There’s something about the magic of of a Gabriel Garcia Marquez novel.
No, I am not necessarily talking about magic realism, which he himself is considered by many to be the godfather of. Truthfully, I don’t know whether he himself is all that comfortable with that particular point, but as I prefer to explain to others, Marquez is not merely a storyteller, for he can probably be more accurately described as a saga creator.
The relationship first began with an old, somewhat tattered copy of One Hundred Years of Solitude. It was my one of father’s books, and I must admit that it is to this day that I am indebted heavily to my father’s love and support for reading. I read through my fair share of Doraemon and Hardy Boys books (including the Malay version, Siri Hadi. Ladies and gents, meet Faruk and Johar Hadi!), but over time, my personal tastes developed depending on what was available to me.
Handily, there were more than a few books ready for me to pick up and polish. I remember ploughing through novels such as The Unconsoled and When We Were Orphans, both by Kazuo Ishiguro. The Unconsoled was a mammoth book, a five hundred page plus monster that required true dedication for someone fairly young in their reading career at the time; When We Were Orphans was slightly more manageable, with an exciting third act.
However, few of them truly got my mollies coddled as much as Marquez did. Truth be told, One Hundred Years of Solitude was a very difficult book to read. I kept going back a few pages at a time, trying to remember who is whom. A lot of the characters had very similar names. That one played with my mind a bit, because the story is not necessarily concerned with one particular protagonist, but with a series of them. Hence the term saga; we’re not looking at one character, but a whole family, an entire town, from the very beginning through to the very end. It’s almost an indictment of how history itself is formed and remembered. Upon discovering that he himself was an active journalist throughout the writing and publication of his novels, I remember thinking, “No surprises there, then.”
I had to go back and rewrite the above in the past tense, from ‘is’ to ‘was’. It was not a comfortable thing to do.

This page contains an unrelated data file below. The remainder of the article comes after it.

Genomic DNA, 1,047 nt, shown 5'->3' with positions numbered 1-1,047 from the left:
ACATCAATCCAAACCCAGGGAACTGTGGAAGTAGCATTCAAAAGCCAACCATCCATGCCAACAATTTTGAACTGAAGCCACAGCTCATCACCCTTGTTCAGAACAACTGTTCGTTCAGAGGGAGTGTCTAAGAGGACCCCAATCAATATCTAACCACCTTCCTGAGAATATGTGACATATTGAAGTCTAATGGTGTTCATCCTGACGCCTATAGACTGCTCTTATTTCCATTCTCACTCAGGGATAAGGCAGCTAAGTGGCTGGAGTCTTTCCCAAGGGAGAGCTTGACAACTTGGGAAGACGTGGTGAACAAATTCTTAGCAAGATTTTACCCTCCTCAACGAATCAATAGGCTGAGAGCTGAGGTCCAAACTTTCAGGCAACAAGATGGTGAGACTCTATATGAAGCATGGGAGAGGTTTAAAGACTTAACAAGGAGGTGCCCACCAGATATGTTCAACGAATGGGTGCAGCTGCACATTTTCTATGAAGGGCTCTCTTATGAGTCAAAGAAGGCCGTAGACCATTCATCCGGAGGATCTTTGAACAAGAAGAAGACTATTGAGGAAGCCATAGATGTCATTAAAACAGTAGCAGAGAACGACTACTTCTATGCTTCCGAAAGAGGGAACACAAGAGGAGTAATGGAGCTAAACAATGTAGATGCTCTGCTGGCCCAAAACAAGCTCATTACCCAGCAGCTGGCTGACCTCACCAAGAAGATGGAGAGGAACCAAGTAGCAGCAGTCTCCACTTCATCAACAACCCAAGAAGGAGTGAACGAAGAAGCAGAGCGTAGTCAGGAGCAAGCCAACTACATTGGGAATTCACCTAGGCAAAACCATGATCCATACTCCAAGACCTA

I also read through Love in the Time of Cholera. My love for that book was compounded by the fact that my brother from another mother, Iqbal, was equally besotted by the story. The book itself was an amazing telling of one single character as he goes off in the search of love. I remember thinking that the whole story/saga was more about hope and faith, and considered how romantic Marquez himself might have been in real life. Of course, there are those who are better informed than me who will no doubt correct me should I be wrong, but I do believe that I am not all that far from the truth.
In my research for my television studies subject, I stumbled upon the fact that his son, Rodrigo Garcia, is a filmmaker of note. He is a filmmaker I quietly respect, whose work in dealing with issues related to women and female representation on screen has been very layered and interesting. The TV series I was to use as a text for discussion was Six Feet Under, and in this context, I did think that the apple didn’t fall all that far from the tree.
As a reader and lover of books and stories, I love spending a fair amount of time going through second hand bookstores. You never truly know what kind of hidden gems you'd come across. I once found Chris Jericho's A Lion's Tale hidden at the Central Market second hand bookstore. I didn't really have that much cash to spare, but I didn't think twice about buying up that bad boy.
That does not compare, however, to the nirvana I felt when I discovered Marquez's Living To Tell The Tale. I didn't even bother reading the first few pages before rushing to the counter to buy that book first before going back to browse through the rest. It was slightly pricey for a second hand book, mind you (around 10,000 won, if I am not mistaken, which is the equivalent to around RM30 a few years back), but given the author, there was little that could go wrong in my mind.
Since I first discovered a love for reading, I have read quite a lot of books. Not as many as others may have, and certainly not as many as those who have been alive longer than me. I will say, though, that I think the amount of books I've read in my life can be considered as respectable.
And out of all of these books, none of them have left me as breathless as the last few pages of One Hundred Years of Solitude did, the realisation that the saga is coming to a conclusion accentuated by the need, the absolute desire to know what happens at the end, leaving me reeling emotionally, mentally and physically.
To me, that is the magic of Gabriel Garcia Marquez.
Thank you, Gabo. I hope you rest in peace.